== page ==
*838 The following facts are established by the uncontroverted summary judgment proof. Administaff is in the business of staff leasing. It performs personnel management functions for their clients. Through Client Service Agreements with small businesses, Administaff employs the existing work force of its clients and leases them back to carry out the client’s business. Aztec is in the business of repairing and refurbishing oil and gas equipment. Through a series of one-year Client Service Agreements, Aztec has been Administaff’s client since 1988. Under those agreements, Administaff agreed to lease employees to Aztec to carry out Aztec’s business. In particular, Aztec’s President, Glenn Taylor, was designated as Administaff’s on-site supervisor for personnel matters, but remained responsible for overseeing Aztec’s business. Administaff also agreed to “furnish and keep in full force and effect at all times during the term of this Agreement workers’ compensation insurance covering all Administaff employees furnished to Client pursuant to the terms of this Agreement.” The agreements further provide that Administaff was the employer for some purposes. Aztec was the employer for some purposes, and both Administaff and Aztec were co-employers for other purposes. For example, Aztec was required to comply with OSHA regulations. Administaff, on the other hand, was required to comply with the applicable workers’ compensation laws, “including but not limited to: (i) procuring workers’ compensation insurance; (ii) completing and filing all required reports; and (iii) managing claims.” However, the agreements state specifically that both “Administaff and Client will be considered co-employers (dual or joint employers) of those persons furnished to Client by Administaff” for purposes of “employer liability under workers’ compensation laws.” In Exhibit A, which was attached to the 1991 and 1992 agreements, Mr. Brown is listed as one of “those persons furnished to Client by Administaff.”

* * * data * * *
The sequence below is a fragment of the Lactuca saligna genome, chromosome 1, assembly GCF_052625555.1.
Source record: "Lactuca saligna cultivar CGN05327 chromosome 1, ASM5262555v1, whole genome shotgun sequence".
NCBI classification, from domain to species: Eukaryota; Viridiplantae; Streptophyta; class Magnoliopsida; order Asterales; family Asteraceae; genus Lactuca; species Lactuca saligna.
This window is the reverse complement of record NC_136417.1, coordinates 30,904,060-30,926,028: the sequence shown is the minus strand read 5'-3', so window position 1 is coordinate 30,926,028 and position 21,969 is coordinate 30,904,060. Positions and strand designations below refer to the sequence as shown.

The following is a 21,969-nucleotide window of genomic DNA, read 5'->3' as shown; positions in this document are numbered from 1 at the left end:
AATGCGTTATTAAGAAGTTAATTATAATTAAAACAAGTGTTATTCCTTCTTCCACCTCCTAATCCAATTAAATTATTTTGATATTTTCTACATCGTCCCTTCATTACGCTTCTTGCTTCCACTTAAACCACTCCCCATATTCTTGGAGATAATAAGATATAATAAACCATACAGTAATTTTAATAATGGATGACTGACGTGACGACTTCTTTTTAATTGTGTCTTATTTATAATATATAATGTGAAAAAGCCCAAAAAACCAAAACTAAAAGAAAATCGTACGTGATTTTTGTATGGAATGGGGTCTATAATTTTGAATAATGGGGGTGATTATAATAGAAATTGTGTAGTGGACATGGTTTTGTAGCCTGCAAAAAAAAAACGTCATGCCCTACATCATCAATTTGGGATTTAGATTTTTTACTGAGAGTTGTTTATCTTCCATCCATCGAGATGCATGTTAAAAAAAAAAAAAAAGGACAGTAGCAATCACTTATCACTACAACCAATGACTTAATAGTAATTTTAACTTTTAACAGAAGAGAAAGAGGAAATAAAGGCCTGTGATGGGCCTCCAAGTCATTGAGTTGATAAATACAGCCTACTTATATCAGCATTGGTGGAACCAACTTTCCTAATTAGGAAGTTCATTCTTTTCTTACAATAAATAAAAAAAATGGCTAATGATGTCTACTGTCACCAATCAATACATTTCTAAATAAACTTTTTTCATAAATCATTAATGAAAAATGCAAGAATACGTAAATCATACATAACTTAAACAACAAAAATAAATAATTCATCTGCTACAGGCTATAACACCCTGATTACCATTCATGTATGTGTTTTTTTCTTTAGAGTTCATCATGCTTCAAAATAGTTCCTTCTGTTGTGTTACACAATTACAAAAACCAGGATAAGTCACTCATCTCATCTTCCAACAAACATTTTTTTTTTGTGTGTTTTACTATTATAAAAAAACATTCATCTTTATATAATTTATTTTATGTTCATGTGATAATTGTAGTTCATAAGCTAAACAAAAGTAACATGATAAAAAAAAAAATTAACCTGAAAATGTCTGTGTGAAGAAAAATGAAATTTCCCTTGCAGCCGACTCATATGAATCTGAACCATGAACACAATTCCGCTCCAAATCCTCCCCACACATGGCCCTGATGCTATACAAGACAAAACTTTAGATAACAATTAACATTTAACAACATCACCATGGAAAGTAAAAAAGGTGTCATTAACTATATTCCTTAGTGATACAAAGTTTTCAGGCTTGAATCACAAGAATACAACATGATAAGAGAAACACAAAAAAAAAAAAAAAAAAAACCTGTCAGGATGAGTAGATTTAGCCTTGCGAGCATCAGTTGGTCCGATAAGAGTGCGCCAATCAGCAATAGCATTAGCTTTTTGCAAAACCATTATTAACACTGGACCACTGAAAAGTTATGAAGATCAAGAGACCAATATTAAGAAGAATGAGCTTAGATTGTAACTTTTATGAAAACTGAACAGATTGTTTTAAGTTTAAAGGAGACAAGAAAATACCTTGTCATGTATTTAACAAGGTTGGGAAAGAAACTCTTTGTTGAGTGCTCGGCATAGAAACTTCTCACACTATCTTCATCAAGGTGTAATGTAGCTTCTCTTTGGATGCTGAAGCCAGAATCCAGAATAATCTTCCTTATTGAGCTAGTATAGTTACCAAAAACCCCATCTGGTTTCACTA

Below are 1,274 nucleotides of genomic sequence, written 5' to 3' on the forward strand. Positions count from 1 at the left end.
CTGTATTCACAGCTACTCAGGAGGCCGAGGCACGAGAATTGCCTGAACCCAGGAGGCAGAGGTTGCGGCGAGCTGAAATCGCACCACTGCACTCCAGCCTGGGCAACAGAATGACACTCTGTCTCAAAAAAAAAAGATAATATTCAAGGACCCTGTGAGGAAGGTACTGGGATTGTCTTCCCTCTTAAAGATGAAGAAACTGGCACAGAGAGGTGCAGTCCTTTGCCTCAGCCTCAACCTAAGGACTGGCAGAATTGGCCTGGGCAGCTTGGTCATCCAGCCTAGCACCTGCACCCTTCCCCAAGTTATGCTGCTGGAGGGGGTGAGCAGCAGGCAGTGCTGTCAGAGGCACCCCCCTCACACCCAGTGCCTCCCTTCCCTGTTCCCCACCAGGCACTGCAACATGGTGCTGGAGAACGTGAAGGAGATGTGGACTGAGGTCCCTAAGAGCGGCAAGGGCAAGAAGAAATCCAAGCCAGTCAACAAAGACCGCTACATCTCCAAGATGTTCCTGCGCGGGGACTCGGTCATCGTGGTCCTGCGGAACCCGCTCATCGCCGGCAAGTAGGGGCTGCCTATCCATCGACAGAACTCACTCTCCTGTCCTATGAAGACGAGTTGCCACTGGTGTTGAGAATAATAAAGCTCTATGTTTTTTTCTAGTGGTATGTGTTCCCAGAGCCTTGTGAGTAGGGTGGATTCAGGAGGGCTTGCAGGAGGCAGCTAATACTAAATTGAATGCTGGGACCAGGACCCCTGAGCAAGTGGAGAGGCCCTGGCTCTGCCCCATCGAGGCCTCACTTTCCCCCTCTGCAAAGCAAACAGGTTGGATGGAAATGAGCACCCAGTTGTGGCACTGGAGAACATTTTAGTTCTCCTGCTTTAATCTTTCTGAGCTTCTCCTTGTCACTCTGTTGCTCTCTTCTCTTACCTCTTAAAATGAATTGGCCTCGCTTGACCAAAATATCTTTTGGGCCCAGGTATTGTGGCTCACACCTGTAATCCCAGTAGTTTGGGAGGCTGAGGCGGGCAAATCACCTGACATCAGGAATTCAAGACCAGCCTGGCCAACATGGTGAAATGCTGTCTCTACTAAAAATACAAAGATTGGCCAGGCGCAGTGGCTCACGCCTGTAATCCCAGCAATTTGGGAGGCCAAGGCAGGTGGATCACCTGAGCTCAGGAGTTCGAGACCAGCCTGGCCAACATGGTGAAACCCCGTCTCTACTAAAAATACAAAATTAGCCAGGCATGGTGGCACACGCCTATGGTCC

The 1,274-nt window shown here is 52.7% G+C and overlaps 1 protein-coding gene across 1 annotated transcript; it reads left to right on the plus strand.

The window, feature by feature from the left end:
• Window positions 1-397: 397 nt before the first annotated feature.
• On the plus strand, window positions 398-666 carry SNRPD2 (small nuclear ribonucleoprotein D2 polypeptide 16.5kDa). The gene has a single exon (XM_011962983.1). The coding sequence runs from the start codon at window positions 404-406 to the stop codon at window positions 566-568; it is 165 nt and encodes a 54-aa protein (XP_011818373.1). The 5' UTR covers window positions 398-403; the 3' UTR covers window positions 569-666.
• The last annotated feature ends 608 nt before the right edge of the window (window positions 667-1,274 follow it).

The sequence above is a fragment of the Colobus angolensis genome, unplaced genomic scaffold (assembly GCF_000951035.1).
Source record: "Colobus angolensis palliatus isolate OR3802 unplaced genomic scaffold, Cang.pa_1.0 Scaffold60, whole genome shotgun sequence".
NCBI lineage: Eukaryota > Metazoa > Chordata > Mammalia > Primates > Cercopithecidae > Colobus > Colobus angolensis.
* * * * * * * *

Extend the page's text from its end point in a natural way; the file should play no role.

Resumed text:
On November 5, 1990, and March 14, 1991, Mr. Brown signed identical employment agreements with Administaff. Under the agreements, Mr. Brown was assigned to work for Aztec, Administaff’s client company. Mr. Brown also agreed that “for the purpose of workers’ compensation coverage, he is an employee of both Administaff and Client Company.” The agreements state that “in the event of any injury, Employee agrees that his sole remedy lies in coverage under Administaff’s workers’ compensation policy under the theory that Administaff and Client Company are co-employers.” On January 17, 1992, and April 15, 1993, Mr. Brown was allegedly injured on Aztec’s premises. At the time, Mr. Brown was performing certain activities for Aztec’s business under the direction of supervisors employed by Administaff, but leased to Aztec to carry out Aztec’s business. As he had done for three other work-related injuries, Mr. Brown sought workers’ compensation benefits under Administaff’s policy in effect at the time.